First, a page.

There would be no excuse or reason for him/her to be raped.
This morning I caught a little bit of the network stories on the Duke/Lacrosse Team rape investigation. And I'm still surprised that in 2006, journalists and people in general, still try to find ways to excuse or justify the act of rape and sexual assault. And I'm even further surprised that a woman journalist posed the questions that aimed toward damaging the credibility of the alleged victim.
Not taking any sides in this specific case. I was not there. Don't know the folks involved. But in general, we live in a society that blames victims and alleged victims of sexual assault, all the while taking a blind eye to sexism, heterosexism, and male privilege that contribute to the culture and act of sexual assault. People will use all sorts of excuses to discredit sexual assault allegations:
"S/he was drunk"
"S/he wore clothes that were seductive"
"S/he works as an exotic dancer"
"S/he got around. Everybody knew."
"S/he started and then got cold feet"
"S/he knew what s/he was getting into"
And what? And what? No excuse.
Anyway, I haven't been keeping up completely on the story. Just hearing bits and pieces when I'm near a television. But a couple things pop into my mind:
1. Journalists really don't see themselves as teachers or as having the ability to shape/change the way people think. Otherwise, the journalist I watched this morning wouldn't have even gone that route in her questions to the alleged victim's family members. I think some give and take has to be considered in the whole "balanced" thing -- balance doesn't mean take opposing sides of an issue and leave people with their previous perceptions and ways of thinking. To me, "balanced" means taking your responsibility to influence people's thoughts. But if you don't learn to critically think in Journalism School, then you won't have the ability to help others critically think.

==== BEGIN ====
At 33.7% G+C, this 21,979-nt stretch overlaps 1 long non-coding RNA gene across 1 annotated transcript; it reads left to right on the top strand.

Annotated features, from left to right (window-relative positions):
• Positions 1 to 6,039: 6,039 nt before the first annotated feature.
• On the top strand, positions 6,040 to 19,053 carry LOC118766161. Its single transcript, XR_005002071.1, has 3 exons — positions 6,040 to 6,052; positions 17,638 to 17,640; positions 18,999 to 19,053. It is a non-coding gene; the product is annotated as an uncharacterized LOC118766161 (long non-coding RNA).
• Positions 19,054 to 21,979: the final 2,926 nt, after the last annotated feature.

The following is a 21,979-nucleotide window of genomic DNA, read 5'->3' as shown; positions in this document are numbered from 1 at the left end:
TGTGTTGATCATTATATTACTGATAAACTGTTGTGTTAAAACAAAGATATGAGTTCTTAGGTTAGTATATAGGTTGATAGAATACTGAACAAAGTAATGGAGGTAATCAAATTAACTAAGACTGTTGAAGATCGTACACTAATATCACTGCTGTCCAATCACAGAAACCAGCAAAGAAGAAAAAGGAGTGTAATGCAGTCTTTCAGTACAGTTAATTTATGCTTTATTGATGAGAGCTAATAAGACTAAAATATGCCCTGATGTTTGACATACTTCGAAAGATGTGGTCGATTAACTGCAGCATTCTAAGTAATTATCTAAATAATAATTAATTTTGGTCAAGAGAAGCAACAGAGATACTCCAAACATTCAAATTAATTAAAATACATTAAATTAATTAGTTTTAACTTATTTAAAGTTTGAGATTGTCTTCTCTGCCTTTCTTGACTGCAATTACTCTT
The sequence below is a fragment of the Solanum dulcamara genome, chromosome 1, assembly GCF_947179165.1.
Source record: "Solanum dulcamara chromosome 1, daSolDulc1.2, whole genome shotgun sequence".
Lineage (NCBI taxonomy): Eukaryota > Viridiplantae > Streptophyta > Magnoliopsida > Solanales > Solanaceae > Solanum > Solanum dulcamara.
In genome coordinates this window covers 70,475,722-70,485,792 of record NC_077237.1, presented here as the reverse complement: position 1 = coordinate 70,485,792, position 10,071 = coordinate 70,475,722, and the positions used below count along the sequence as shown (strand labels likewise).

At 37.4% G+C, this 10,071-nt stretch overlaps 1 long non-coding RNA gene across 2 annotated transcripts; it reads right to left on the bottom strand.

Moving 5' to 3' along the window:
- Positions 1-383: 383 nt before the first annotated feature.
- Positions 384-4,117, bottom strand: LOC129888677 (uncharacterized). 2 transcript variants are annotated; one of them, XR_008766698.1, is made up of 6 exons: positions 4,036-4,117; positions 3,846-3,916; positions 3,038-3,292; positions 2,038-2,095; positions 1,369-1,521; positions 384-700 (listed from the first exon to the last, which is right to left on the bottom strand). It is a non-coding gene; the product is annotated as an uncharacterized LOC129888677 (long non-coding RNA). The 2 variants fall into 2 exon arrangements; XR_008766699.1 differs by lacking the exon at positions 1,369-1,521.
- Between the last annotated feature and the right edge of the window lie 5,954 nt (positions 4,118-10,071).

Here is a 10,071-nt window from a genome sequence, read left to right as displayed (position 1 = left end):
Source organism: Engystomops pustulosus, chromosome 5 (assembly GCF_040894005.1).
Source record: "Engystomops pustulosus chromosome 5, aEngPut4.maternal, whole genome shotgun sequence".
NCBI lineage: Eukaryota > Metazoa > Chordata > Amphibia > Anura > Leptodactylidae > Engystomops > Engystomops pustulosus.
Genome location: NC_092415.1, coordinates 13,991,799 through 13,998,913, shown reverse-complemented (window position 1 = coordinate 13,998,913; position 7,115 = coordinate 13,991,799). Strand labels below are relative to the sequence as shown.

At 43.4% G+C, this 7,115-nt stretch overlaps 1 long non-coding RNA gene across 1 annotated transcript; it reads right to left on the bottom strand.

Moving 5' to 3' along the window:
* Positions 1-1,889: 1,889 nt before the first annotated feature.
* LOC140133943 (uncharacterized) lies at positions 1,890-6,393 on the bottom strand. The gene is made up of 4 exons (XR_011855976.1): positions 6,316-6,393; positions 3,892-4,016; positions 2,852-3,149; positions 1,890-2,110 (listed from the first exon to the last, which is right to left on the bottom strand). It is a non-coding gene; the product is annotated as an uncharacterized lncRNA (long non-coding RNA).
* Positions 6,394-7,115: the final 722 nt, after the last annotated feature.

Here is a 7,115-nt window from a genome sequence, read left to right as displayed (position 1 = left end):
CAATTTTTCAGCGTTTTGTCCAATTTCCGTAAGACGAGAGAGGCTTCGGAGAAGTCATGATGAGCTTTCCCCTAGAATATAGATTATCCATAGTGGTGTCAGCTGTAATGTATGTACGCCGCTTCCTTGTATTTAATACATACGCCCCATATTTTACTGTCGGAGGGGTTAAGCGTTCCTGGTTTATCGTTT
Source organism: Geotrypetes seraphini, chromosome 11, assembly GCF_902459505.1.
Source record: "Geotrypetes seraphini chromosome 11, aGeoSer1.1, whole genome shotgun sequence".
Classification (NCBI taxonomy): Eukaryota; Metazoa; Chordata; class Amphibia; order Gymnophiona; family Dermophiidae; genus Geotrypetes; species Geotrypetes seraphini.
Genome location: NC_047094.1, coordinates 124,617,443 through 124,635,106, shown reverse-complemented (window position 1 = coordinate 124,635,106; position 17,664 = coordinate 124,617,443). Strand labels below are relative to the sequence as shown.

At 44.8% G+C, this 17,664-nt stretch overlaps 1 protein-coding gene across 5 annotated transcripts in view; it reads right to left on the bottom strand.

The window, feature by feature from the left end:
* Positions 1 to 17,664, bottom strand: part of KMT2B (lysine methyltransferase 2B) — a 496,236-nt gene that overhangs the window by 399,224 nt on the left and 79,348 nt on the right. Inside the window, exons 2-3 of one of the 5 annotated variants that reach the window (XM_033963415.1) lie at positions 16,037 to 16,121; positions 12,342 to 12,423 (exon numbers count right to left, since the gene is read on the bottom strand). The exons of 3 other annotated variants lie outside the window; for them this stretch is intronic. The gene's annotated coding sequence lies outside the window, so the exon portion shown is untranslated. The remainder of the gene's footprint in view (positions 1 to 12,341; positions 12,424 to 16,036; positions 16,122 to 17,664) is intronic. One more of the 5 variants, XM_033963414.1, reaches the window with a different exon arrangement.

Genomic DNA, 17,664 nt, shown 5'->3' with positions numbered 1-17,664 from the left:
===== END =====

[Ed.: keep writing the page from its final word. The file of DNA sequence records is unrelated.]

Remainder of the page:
2. Parents don't always know their kids. I've worked with students from junior high school age through university age. Dealt with and had to decide on a number of school disciplinary issues. Students, when away from their parents, sometimes put on a different face and personality. And it's a side the school/administrators see but the parents don't. Junior and Princess may be nice, innocent, God-fearing people at home. But away from home can, and might, show the complete opposite behaviors and characteristics. And having worked with college students of privileged backgrounds, I know the lengths those parents will go to dis-prove ANYthing you allege or say about their kid. Bribes. Threats. Calling the university president. Getting so angry and wanting to use a racial slur against you, but know they shouldn't. It's interesting.
Anyway, many colleges and universities will be holding Take Back The Night events. These events provide an opportunity for students, staff, faculty, families, and community to come together to help stop rape, sexual asault and domestic violence. If there's a college campus near you holding an event, stop by and support. Even if you're not a student, you're welcome to attend and provide positive support.
Basic statistics on rape and sexual assault.
Men can stop rape.
Stop Prisoner Rape.
Sexual assault and LGBT community.
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